Calls for tax reform are always grist for the headline writers’ mill, especially when they come from an international organisation.
So it was with the recent economic survey of Australia issued by the Paris-based OECD (Organisation for Economic Cooperation and Development), now led by Australia’s former long-serving finance minister Mathias Cormann.
It is not that the OECD was saying anything very different from what it has said in the past, or different from what our own economists and tax reviews have said.
But whether it is a manifestation of the Australian cultural cringe or something else, when an international organisation gives its seal of approval or disapproval, the same advice gets more attention here.
The OECD’s core proposition on tax is that we rely too heavily on direct taxation (mainly personal income tax) and not enough on indirect tax (mainly the GST).
Income tax should be cut more than the Morrison government is cutting it and the GST should be increased and/or broadened in its coverage. The thinking is this would make the tax system more economic growth-friendly and less subject to revenue decay through population ageing.
Stated in these terms, the proposition is hard to disagree with. Every Australian tax review going back to the Asprey review of the early 1970s has said the same thing. And this OECD survey is merely repeating what previous surveys have said.
But that doesn’t make it any easier to pull off in practice. And it hasn’t happened.
Even when the GST was first introduced by the Howard government in 2000, it was a replacement for other indirect taxes rather than a switch from direct to indirect taxation – although income tax was cut at the same time. How can something be so obvious, totally within the Australian government’s control, and technically feasible, yet impossible to deliver? It is partly because both sides of politics have dug themselves into positions of never ever touching the GST.
But it is also because the public senses a trade-off between more GST and less income tax would just lead to a higher overall tax take.
Indeed, most other OECD countries that we keep being told have much higher GSTs than ours also happen to have higher overall tax burdens. It is not difficult to see how this would come about in Australia.
The income tax system is perfectly designed to achieve this result through bracket creep-whereby with unchanged tax brackets, a person’s average tax rate goes up over time as an increasing share of income falls into higher marginal rate brackets.
This is how it can be that personal income tax as a share of GDP will be about the same in 2031 (as projected in a Parliamentary Budget Office report released last week) as it was in 1999, despite several major income tax cuts in the intervening 32 years.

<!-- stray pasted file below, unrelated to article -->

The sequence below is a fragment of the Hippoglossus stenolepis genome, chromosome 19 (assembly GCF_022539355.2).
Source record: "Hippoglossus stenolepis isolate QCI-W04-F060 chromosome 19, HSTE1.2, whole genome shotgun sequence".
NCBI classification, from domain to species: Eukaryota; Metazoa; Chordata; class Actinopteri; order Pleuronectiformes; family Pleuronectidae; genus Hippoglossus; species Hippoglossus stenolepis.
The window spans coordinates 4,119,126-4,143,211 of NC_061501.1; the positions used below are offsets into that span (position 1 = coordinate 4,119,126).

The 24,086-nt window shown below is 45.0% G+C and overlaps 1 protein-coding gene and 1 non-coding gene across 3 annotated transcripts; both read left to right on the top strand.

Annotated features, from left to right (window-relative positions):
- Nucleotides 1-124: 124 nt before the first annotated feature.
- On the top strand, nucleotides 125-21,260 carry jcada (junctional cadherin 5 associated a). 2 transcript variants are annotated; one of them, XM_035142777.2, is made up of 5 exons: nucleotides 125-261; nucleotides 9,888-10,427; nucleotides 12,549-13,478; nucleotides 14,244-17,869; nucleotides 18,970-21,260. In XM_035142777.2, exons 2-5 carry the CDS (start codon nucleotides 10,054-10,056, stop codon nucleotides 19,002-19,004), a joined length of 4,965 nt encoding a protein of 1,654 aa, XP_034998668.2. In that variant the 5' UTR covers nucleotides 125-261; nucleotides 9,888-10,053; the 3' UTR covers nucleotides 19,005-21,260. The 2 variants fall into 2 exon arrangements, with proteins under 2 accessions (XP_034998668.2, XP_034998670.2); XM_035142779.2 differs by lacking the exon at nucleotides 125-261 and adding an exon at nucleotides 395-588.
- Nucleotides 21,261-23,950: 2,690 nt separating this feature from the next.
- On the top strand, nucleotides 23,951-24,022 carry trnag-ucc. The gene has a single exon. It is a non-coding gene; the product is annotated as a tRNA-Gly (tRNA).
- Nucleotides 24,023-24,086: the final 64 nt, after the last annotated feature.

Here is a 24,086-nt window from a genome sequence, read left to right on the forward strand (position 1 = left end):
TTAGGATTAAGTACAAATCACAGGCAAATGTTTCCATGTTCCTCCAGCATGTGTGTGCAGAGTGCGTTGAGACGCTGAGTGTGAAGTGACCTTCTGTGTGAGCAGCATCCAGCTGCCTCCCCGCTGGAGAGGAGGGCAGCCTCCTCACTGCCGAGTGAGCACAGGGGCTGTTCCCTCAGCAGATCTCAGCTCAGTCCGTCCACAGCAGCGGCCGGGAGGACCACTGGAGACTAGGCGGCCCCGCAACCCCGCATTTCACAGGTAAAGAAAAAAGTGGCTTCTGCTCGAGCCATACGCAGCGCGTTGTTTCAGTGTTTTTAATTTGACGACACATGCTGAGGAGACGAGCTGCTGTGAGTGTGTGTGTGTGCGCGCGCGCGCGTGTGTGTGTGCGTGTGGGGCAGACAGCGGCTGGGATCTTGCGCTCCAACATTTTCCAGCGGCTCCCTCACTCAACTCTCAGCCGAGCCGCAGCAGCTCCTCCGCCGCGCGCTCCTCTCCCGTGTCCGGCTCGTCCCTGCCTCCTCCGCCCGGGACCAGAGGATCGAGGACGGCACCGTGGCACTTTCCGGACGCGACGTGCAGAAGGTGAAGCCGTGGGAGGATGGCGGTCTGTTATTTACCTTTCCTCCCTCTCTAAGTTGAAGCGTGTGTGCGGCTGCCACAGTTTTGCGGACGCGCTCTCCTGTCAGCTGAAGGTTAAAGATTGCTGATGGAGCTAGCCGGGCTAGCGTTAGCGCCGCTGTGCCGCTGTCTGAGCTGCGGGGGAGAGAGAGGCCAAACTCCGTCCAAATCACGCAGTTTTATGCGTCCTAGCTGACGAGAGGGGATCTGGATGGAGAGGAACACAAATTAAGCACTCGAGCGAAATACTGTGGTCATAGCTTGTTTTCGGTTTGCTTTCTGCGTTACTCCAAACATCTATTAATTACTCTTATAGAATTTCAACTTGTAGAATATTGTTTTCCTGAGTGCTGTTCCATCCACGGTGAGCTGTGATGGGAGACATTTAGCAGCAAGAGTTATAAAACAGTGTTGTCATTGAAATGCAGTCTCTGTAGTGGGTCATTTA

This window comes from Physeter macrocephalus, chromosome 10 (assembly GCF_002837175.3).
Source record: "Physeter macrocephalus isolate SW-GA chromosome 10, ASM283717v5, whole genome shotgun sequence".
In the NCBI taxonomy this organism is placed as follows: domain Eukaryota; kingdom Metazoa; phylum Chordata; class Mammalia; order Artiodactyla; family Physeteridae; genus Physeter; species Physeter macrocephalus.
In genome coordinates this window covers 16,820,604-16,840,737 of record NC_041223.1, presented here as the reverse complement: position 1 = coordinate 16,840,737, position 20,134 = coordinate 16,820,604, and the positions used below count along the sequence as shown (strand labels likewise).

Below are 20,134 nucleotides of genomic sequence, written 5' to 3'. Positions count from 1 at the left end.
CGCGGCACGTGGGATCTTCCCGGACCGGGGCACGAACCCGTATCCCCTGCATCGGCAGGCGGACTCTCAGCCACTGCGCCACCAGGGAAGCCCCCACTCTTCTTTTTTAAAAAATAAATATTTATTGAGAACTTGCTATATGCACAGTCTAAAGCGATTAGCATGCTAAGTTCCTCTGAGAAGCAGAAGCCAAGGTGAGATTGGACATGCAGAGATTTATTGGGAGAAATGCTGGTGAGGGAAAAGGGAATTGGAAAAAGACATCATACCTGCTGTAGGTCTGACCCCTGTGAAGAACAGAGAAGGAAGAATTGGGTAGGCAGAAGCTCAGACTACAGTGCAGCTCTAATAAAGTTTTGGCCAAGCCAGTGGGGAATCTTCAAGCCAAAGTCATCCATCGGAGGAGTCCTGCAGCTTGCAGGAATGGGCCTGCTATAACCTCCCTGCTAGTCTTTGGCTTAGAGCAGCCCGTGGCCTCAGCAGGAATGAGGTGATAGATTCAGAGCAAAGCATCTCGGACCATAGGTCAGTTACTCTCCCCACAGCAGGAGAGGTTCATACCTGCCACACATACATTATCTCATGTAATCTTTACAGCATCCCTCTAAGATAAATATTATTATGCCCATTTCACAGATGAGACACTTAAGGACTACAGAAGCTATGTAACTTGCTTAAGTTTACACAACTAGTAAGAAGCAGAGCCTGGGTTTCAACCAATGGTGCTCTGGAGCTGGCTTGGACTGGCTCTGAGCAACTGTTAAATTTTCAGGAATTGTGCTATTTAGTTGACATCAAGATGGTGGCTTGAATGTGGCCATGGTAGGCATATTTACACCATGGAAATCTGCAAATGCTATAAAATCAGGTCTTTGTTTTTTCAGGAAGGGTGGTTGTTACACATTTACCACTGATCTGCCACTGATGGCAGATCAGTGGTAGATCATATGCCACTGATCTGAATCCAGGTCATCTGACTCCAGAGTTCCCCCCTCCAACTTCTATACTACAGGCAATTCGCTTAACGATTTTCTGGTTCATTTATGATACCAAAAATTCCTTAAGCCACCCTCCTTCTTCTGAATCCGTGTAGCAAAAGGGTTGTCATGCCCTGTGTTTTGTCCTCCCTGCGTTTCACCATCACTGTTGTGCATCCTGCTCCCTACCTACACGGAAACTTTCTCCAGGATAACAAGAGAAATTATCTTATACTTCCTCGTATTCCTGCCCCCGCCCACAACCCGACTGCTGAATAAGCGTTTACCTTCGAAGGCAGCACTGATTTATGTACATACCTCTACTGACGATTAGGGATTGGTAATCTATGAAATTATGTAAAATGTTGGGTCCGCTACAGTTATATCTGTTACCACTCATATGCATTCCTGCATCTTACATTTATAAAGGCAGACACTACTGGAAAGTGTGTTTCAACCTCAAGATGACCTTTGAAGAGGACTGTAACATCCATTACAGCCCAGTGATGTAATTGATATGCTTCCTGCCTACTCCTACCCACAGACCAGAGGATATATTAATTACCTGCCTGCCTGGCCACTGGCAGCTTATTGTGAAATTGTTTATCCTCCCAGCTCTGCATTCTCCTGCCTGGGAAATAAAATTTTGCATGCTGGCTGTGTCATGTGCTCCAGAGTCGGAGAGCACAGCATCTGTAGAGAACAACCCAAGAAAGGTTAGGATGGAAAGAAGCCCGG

The tax cuts have done little more than hand back the proceeds of bracket creep and they have been partly offset by a Medicare levy that keeps ratcheting up.
Bracket creep could be neutralised by a proper system of indexing the brackets to inflation, but no government has shown any interest in this since the Fraser government tried it and abandoned it in the 1970s.
The OECD is right to highlight the tax mix issue, but in practice what they are suggesting would likely lead to a rise in the overall tax burden over time – as has happened in many other OECD countries. And the OECD is not suggesting indexation.
Perhaps Australia is destined to have a higher overall tax burden.
The OECD report provides valuable information on the increasing long-term fiscal cost of population ageing, reinforcing what the Treasury’s intergenerational reports have been saying. There is also the rising cost of the NDIS and defence.
But before accepting more taxation as inevitable, our governments should at least try to spend more efficiently and effectively.
The OECD’s other tax reform proposals are to increase tax on super fund earnings, cut the capital gains tax discount and replace stamp duty with land tax. These also are politically fraught and unlikely to make much headway. Nor do they all have merit.
Fortunately, there are other nuggets of economic policy wisdom in the OECD’s survey.
The most valuable part of the report is in what it has to say about Australia’s sluggish economic performance before the pandemic and what can be done to strengthen that performance after the pandemic.
They focus on the importance of new business creation to job growth, the decline in business formation and job-switching rates and productivity-enhancing labour reallocation and the weakness in business investment – all of which have contributed to lower productivity growth and real wage stagnation.
Here it offers many clever ideas that governments should act upon.